There’s lots more good stuff to report about the SP8600 too. For instance, its fine detail reproduction is superb for a budget projector, reproducing favoured Blu-rays like Casino Royale, Avatar and No Country For Old Men with a pixel-perfect degree of accuracy that would have impressed us on a projector costing three times as much. Honestly, it’s that good.
Also pretty brilliant is the SP8600‘s motion handling. Basically, even with 24p Blu-rays objects and camera pans look absolutely natural as they cross the screen, with none of the overt judder, dot crawl noise or blurring that characterises most really cheap DLP projectors.
Panning very quickly around in a console game can cause some break up over sharp edges, but this would normally be the least of your gaming picture problems with a typical ultra-cheap projector.
Finally, the projector runs pleasingly quietly in its Eco lamp mode, and for most of the time there’s much less noise in the SP8600’s pictures than we would have expected for its money.
The extreme sharpness described earlier isn’t generally joined by grittiness in the picture; colours look smooth rather than fizzy, and perhaps most surprising of all, dark parts of the picture are only marginally affected by the overt green dotting noise witnessed on many cheap DLP projectors.
At which point we’re duty bound to point out a few areas where the SP8600’s budget nature is at least slightly apparent. For a start, its tiny little ‘credit card’ remote control isn’t exactly easy to use in a darkened room.
Next, while noise is generally well controlled, occasionally there can be a slightly fizzy look to certain colour hues, predominantly those based around orange or yellow. In fact, during the casino sequences in Casino Royale this noise turned into some really quite distracting block noise over the actor’s faces.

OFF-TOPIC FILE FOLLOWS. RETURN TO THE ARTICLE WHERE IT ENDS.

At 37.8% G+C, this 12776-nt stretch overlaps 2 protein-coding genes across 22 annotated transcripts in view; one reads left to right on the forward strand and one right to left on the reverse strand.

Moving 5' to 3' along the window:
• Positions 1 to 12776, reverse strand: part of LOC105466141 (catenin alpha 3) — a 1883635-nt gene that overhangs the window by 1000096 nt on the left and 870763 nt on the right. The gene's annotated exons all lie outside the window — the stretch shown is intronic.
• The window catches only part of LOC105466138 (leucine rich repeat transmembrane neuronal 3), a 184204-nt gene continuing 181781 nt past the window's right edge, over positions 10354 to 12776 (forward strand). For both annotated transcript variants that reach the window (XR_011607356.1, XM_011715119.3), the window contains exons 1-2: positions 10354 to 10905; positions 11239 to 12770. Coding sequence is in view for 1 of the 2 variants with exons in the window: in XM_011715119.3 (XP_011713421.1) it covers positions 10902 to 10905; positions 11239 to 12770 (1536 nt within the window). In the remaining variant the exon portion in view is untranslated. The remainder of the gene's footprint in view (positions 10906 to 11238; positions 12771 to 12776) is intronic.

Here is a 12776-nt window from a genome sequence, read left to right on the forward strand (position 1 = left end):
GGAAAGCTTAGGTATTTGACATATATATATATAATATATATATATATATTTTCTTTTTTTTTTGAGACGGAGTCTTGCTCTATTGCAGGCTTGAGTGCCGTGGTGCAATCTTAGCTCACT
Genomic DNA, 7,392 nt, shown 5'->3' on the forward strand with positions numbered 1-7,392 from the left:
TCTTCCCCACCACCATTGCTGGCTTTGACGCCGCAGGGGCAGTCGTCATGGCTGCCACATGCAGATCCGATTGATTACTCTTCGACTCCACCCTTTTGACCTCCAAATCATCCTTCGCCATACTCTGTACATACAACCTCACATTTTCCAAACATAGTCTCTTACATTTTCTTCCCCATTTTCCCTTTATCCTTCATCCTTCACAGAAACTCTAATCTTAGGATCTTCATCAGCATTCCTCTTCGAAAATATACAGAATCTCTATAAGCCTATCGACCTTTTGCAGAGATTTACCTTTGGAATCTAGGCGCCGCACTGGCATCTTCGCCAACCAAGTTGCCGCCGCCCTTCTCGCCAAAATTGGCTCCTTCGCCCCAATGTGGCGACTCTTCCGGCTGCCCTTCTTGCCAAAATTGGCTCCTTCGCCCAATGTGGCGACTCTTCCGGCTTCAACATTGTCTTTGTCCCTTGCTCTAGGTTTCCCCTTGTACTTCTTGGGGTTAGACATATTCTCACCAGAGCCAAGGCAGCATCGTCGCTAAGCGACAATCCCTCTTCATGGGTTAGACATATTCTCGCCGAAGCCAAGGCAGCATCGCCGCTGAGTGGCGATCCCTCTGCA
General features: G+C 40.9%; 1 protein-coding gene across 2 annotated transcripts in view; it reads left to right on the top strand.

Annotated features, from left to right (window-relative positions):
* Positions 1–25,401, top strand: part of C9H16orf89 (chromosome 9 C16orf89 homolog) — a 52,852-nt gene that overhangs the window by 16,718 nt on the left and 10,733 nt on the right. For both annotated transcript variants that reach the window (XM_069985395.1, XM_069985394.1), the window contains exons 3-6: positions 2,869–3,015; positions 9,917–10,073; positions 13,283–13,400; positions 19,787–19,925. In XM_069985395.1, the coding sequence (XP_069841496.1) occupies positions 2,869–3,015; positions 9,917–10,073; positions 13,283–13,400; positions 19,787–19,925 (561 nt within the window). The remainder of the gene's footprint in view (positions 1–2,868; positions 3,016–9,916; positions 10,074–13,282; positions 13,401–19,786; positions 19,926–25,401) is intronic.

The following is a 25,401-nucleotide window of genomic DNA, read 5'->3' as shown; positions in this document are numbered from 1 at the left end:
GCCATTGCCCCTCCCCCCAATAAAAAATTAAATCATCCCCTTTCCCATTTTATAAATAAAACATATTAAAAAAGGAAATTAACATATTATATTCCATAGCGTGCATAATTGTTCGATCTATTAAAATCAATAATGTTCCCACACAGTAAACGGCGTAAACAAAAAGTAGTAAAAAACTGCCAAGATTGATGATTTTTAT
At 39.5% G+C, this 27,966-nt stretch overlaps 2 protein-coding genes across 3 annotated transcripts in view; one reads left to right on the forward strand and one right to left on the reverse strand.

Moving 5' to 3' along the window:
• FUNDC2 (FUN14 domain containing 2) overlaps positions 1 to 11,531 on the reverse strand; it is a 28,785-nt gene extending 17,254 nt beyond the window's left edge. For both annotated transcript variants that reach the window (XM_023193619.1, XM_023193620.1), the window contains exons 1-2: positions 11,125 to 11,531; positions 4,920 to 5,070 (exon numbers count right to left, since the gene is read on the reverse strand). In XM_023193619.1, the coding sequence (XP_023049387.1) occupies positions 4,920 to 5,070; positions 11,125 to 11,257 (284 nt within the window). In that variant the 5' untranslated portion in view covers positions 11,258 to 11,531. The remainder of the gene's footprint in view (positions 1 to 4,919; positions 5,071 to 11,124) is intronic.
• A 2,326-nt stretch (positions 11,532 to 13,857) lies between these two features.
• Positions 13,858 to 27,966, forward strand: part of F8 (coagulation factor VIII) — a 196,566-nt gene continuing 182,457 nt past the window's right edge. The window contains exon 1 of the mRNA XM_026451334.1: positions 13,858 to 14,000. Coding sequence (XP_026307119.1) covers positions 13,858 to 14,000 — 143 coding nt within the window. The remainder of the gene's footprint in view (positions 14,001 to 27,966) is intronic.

However, this was the only time we ever saw this issue throughout our time with the SP8600, and in any case InFocus is launching a firmware fix (which adjusts the way the colour wheel works) that you can introduce to the projector yourself in the unlikely event that you experience the same problem. So in the end, our complaints about noise are so minor we’re already wishing we’d never mentioned them!
The only significant shortcomings are a slightly hollow look to very dark scenes as the projector struggles to render shadow detail, and some evidence of single-chip DLP’s so-called ‘rainbow effect’, where stripes of colour appear in your peripheral vision or over very bright parts of the picture.
You can certainly minimise the rainbowing by not running the projector in its high lamp mode, though, and sticking with the relatively low-brightness Movie preset – or a self-calibrated derivative of this mode. Even then It still crop ups from time to time, especially if you sit so close to the screen that you’re forever having to flit your eyes over it. But from a normal viewing distance it’s only a minor and occasional distraction.
Don’t be put off by the little list of negatives we finished up with back there. The bottom line with the SP8600 is that even if it cost £1100 it would be a good projector. So for the measly sum of £800 – with a 5-year parts warranty, let’s not forget – it’s little short of incredible.
Score in detail
Image Quality 8